Thursday, 2 February 2012

Abandoned Places

As the Internet continues to expand every day like the unstoppable behemoth that it is, all kinds of interesting hobbies and niches reveal themselves.

The rise of sites such as tumblr has given blogging a new lease of life, and although most people who use it simply reblog other’s pictures, animated gifts and motivational messages to bolster their own identity with an asinine need to project their personality, some tumblr pages gain fans simply by being dedicated to ridiculously niche topics.

Fancy looking at a collection of photos of various Goths up trees? Then check out No really, it exists.

Some tumblr pages that I have come across, however, do hold a genuine interest for me. One such blog is Abandoned Places, which is dedicated to photos and descriptions of various abandoned buildings and sites throughout the world. As well as relatively famous places such as Pripyat in the Ukraine or the Japanese Gunkanjima, local places to the author or those submitted by readers are also included. Abandoned malls, theme parks, hotels and other living complexes all make an appearance – dilapidated, crumbling, rusted and reclaimed by nature.

Rather than being presented in a morbid or fetishistic way, there is a genuine human quality to the writer’s approach - a revered and respectful tone, occasionally tinged with sadness for things that once were. Many of the photographs displayed are hauntingly beautiful – one that springs to mind is the abandoned theme park of Takenouma Greenland - shrouded in mist, its rusted rollercoaster tracks spiralling off and disappearing amongst overgrown trees.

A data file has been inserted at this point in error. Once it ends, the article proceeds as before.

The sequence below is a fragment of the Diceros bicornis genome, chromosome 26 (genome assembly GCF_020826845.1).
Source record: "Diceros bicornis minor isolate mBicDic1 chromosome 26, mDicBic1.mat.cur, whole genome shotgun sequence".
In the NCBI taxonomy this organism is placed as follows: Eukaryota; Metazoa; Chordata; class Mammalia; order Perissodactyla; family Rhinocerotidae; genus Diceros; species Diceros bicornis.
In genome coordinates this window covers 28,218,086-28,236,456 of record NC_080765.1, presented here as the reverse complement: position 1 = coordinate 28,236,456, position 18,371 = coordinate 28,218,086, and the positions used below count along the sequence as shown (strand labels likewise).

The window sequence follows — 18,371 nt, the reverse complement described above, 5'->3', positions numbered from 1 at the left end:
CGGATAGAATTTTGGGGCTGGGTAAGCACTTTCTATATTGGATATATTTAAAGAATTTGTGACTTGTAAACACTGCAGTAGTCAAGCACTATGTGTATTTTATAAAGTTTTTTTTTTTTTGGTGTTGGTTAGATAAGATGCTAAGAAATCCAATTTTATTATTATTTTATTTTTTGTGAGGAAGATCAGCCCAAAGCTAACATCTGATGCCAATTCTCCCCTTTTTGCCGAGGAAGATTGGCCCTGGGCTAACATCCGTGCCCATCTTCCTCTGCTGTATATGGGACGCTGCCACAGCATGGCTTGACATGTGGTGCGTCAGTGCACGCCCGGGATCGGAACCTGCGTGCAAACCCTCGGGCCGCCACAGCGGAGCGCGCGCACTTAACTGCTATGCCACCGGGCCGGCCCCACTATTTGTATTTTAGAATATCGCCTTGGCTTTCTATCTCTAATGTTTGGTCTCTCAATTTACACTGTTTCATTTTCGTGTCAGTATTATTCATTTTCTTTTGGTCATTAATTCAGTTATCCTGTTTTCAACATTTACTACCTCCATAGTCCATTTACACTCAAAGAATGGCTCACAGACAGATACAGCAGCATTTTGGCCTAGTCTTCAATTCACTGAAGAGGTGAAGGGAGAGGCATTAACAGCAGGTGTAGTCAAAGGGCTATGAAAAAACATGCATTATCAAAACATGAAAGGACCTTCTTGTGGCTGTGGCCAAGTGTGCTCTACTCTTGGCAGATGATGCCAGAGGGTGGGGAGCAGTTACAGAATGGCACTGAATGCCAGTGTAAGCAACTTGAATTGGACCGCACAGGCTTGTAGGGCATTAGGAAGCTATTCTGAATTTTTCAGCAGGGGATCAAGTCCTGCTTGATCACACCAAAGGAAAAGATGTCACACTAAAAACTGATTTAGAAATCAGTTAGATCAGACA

In a lot of the cases it is not just how the places currently look, but the stories behind them that are the most moving. Why were they abandoned? Sometimes it is a specific tragic event –such as a natural disaster or an accidental death having occurred at the site. Other times it is simply to do with the march of progress and down to economic factors that these places are left behind. In a few cases the reasons are entirely mysterious.

With many of these places still resembling how they once were due to the sudden departure of the occupants - various items strewn about can also infer their own stories – hinting at past lives.

It’s not merely the bricks and mortar of an abandoned place that evokes feelings in us, but it is the absence of people (in places where it appears there should be) -and it's that strange void that gives us a feeling of unease and melancholy.

Human loss is a powerful emotion and in many of these places the feeling of their abandonment is palpable simply by seeing that which is left behind.

Check out Abandoned Places on tumblr HERE.

1 Feb 2012

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